Tell me who your artist is, I will tell you who you are

Tell me who your artist is, I will tell you who you are

The relationship between art and government is not a new topic, but this does not mean we will not discuss it over and over again. Come on, let’s discuss it.

During the Ottoman times, the palace was the center of literature. It had been this way from the beginning. However, it was Murat II who essentially made the environment prosper for literature.
He is the first person from the dynasty to cite a poem. He is the one who gathered poets twice a week. He is the one who gave gifts to the poets. He is the one who started a tradition of giving poets a salary.

If “cultural patronage” is in question, Murat II has been a valuable patron. Just looking at which poets he supported is enough to understand that: Şeyhi, Şeyhoğlu Cemali, Nakkaş Sâfi, Şemsi, Gelibolulu Za’ifi, İvazpaşa-zâde Ata’i, Hüsami, Hassan, Aşki and Bursalı Ulvi.

Murat II not only cherished them for their writing ability, but also for their wisdom. If not, would he have been thinking of appointing Şeyhi as a grand vizier? In the end, he did not appoint him, but he had the intention to do so for a while.

During the era of Sultan Mehmed II the Conqueror, there was a cutthroat rivalry with Iranian poets. This was a reflection of the effort to make Istanbul the world’s cultural center. 

Yes, there was a patron present, and that patron was the reigning power.

The expectation of this power was eulogies written by poets correctly. The poet had to be very talented and had to write top-quality pieces, otherwise, he could not have been present at the sultan’s side.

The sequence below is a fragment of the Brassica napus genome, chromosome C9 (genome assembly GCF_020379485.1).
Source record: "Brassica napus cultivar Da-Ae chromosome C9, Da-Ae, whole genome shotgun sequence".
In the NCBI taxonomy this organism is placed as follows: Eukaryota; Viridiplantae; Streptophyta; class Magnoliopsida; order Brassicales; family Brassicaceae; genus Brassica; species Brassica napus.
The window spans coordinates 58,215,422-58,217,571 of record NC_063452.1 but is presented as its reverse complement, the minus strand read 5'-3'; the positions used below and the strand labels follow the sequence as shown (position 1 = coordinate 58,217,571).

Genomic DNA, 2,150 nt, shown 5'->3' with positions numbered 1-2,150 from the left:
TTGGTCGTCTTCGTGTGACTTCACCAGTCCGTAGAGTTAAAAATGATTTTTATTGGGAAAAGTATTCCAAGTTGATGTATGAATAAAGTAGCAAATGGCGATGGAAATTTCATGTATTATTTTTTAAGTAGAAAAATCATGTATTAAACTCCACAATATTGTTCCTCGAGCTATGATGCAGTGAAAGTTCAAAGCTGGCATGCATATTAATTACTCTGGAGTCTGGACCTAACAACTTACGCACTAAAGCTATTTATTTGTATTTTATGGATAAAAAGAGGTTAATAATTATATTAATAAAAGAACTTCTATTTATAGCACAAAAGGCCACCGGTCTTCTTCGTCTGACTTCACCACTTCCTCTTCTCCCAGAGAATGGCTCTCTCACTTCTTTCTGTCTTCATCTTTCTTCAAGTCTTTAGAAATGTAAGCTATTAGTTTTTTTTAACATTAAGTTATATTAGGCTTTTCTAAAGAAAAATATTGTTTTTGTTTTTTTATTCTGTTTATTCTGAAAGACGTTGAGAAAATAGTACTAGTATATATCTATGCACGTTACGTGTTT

In the Medieval ages and during the Renaissance, the system was similar in the West when it came to art. The “patron” would give an order; he would select even the painter’s material. Artists were in the category of qualified workers or craftsmen using their skills.   

Renaissance artists worked quite hard to change this perception. They wanted to be perceived as thinking people and reformists.

Today, we look back at the past and mostly think it was the artists who made a piece so valuable when, in actuality, the name of the artists did not matter at that time. What made a piece valuable was that it contained gold, or the blue paint that was made from semi-precious material.  

In other words, we can say in the past, art was under the heel of political power in the East and in the West; in both places, submission was required. However, by the Ottomans, at least, even though artists had to serve the empire’s purposes, the skill of the artist was measured by his wisdom and the artist was glorified; in that sense the West was a notch behind.

(I know I sound like Recep Tayyip Erdoğan. I know I am talking in purple prose of “how magnificent we were in the past,” but these are the facts.)

Now, let’s come to today. The word ancestry is brought up repeatedly. Even during the opening ceremony of the Marmaray, the tunnel under the Bosphorus, there was reference to the dreams of the sultans.

When it comes to culture and arts, it is a huge fat zero we have.

The government can support arts, or course, and it should.

But will it do so with people like Ece Erken, Alişan and Acun? Or will it do so by introducing the new presidential office/residence, the Ak Saray, as a piece of art and the contractor as an artist?

If the president were collecting folkloric songs and, for example, cooperating with Yavuz Bingöl in that sense, then it would have been fine; everybody would agree to that.

However, when the outcome of this relationship is that Bingöl earns a sponsorship from the municipality for a concert, then no offense but, there is nothing like supporting the production of art here. The reason for this is that there is no production here.

What is happening is obvious out there; there is no need to spell it out.